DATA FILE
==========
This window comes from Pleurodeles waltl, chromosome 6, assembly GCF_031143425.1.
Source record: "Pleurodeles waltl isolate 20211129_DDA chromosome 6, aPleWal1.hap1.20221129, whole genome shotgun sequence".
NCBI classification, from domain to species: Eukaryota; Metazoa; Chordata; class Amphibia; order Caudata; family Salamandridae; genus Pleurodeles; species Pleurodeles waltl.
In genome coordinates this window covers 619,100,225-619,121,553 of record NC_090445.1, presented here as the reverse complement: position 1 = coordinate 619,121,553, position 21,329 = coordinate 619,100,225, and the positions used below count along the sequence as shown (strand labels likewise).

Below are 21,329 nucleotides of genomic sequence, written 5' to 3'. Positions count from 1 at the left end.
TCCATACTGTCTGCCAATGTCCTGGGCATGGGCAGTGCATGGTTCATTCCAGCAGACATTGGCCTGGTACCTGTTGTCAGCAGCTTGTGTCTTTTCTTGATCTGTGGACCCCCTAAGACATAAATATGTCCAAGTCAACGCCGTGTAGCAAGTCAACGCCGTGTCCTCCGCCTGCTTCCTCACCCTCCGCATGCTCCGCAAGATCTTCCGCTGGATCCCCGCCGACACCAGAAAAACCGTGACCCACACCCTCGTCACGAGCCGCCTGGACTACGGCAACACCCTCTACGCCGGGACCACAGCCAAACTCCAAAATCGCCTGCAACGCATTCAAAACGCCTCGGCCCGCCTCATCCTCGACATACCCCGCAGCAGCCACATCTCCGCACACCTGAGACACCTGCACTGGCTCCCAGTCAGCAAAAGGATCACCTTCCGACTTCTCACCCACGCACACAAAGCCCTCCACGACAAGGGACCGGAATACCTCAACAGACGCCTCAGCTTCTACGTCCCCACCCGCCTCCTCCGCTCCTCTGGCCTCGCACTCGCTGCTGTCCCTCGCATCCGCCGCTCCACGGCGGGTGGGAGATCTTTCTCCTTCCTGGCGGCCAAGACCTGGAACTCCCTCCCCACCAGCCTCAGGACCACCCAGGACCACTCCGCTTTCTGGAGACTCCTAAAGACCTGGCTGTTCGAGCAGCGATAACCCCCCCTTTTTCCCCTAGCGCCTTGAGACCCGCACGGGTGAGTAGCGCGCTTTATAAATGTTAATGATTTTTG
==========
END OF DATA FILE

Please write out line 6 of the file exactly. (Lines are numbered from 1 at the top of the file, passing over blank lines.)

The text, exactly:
TCCATACTGTCTGCCAATGTCCTGGGCATGGGCAGTGCATGGTTCATTCCAGCAGACATTGGCCTGGTACCTGTTGTCAGCAGCTTGTGTCTTTTCTTGATCTGTGGACCCCCTAAGACATAAATATGTCCAAGTCAACGCCGTGTAGCAAGTCAACGCCGTGTCCTCCGCCTGCTTCCTCACCCTCCGCATGCTCCGCAAGATCTTCCGCTGGATCCCCGCCGACACCAGAAAAACCGTGACCCACACCCTCGTCACGAGCCGCCTGGACTACGGCAACACCCTCTACGCCGGGACCACAGCCAAACTCCAAAATCGCCTGCAACGCATTCAAAACGCCTCGGCCCGCCTCATCCTCGACATACCCCGCAGCAGCCACATCTCCGCACACCTGAGACACCTGCACTGGCTCCCAGTCAGCAAAAGGATCACCTTCCGACTTCTCACCCACGCACACAAAGCCCTCCACGACAAGGGACCGGAATACCTCAACAGACGCCTCAGCTTCTACGTCCCCACCCGCCTCCTCCGCTCCTCTGGCCTCGCACTCGCTGCTGTCCCTCGCATCCGCCGCTCCACGGCGGGTGGGAGATCTTTCTCCTTCCTGGCGGCCAAGACCTGGAACTCCCTCCCCACCAGCCTCAGGACCACCCAGGACCACTCCGCTTTCTGGAGACTCCTAAAGACCTGGCTGTTCGAGCAGCGATAACCCCCCCTTTTTCCCCTAGCGCCTTGAGACCCGCACGGGTGAGTAGCGCGCTTTATAAATGTTAATGATTTTTG